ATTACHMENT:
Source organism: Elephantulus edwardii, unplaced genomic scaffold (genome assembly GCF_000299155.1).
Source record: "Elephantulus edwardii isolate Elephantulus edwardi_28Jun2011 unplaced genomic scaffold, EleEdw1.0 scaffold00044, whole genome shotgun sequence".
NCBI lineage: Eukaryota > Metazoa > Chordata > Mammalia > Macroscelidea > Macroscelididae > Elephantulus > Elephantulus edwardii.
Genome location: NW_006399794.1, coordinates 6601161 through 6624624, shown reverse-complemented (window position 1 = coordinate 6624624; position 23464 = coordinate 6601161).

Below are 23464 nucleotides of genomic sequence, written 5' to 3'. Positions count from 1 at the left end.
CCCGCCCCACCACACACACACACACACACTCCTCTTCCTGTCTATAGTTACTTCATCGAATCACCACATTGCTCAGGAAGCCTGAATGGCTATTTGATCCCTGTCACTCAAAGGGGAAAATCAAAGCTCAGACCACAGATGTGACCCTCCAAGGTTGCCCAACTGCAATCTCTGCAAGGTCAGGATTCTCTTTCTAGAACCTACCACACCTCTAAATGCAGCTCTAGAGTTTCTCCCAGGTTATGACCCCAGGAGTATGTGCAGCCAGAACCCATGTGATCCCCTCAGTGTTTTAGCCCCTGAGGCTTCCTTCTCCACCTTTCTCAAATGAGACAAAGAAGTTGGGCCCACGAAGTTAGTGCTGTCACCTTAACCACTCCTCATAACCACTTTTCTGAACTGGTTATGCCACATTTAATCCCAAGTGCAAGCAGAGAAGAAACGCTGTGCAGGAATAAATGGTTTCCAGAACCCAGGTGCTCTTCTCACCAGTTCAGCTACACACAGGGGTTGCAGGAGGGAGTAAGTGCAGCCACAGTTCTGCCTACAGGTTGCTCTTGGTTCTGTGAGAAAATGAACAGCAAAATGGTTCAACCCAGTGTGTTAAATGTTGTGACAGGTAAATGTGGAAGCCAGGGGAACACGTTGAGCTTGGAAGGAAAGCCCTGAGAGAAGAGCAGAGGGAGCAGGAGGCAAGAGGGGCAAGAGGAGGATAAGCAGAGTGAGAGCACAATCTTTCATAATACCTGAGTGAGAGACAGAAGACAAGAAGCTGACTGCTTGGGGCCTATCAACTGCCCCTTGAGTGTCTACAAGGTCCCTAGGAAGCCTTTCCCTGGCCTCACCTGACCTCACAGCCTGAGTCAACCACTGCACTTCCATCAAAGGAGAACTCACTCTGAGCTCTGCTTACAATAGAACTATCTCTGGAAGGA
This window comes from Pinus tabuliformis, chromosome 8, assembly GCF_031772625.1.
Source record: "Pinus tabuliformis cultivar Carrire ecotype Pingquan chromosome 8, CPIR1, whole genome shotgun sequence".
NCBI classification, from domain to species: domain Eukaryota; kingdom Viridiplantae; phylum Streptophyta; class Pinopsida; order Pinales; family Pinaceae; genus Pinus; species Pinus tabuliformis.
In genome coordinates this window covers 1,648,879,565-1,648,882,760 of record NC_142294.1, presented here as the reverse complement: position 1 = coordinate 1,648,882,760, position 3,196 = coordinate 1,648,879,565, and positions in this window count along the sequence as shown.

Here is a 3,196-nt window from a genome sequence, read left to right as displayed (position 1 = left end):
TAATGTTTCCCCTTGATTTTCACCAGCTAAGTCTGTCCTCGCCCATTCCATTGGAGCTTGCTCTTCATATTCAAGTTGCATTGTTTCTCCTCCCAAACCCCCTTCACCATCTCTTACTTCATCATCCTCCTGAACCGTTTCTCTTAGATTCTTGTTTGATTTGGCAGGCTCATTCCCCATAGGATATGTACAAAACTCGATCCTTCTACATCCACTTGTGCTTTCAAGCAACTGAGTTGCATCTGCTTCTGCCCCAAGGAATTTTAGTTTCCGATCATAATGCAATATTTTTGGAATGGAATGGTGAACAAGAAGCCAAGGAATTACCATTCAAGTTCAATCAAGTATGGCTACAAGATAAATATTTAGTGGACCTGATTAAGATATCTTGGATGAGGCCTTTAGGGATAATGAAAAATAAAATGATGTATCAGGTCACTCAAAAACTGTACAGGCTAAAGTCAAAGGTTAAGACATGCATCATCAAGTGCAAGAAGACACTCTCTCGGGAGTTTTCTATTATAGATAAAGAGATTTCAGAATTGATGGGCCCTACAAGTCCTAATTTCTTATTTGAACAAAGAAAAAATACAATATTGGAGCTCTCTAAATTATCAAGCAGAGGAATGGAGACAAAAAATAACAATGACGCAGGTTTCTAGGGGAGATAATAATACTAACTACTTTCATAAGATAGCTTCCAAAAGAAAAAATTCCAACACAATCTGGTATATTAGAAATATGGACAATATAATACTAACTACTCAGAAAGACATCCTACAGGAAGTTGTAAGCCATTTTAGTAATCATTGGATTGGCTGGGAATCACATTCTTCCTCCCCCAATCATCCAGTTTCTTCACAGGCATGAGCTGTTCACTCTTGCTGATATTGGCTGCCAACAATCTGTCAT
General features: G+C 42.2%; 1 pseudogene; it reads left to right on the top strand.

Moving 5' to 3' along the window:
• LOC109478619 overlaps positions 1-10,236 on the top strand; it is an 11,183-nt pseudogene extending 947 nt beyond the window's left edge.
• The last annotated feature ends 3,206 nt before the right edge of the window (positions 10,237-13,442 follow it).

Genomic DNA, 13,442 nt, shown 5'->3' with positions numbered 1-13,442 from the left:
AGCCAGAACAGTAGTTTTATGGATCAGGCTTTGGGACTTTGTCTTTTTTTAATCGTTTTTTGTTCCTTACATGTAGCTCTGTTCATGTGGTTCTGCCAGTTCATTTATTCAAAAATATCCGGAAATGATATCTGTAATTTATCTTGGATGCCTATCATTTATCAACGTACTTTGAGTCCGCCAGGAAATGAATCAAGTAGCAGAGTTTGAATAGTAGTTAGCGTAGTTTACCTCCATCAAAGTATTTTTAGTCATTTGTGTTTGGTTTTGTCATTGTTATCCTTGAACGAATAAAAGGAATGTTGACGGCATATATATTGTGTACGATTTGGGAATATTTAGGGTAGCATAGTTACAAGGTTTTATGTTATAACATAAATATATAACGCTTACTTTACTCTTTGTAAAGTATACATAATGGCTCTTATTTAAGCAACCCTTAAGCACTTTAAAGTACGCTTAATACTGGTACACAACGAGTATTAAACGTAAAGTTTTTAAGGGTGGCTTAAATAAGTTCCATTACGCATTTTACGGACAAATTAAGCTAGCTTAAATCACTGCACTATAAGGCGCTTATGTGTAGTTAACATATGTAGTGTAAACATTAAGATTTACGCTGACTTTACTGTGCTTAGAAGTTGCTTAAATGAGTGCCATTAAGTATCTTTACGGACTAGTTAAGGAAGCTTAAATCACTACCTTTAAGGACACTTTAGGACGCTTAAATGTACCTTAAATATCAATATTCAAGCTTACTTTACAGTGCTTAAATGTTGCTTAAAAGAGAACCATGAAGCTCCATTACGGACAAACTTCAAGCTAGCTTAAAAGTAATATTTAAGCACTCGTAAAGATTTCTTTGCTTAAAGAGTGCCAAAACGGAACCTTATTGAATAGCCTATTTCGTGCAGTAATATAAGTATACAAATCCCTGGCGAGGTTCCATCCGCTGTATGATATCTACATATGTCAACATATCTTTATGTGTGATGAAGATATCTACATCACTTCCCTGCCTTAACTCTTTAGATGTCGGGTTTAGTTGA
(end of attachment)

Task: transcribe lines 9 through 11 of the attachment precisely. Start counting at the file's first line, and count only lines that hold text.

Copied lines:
NCBI classification, from domain to species: domain Eukaryota; kingdom Viridiplantae; phylum Streptophyta; class Pinopsida; order Pinales; family Pinaceae; genus Pinus; species Pinus tabuliformis.
In genome coordinates this window covers 1,648,879,565-1,648,882,760 of record NC_142294.1, presented here as the reverse complement: position 1 = coordinate 1,648,882,760, position 3,196 = coordinate 1,648,879,565, and positions in this window count along the sequence as shown.

Here is a 3,196-nt window from a genome sequence, read left to right as displayed (position 1 = left end):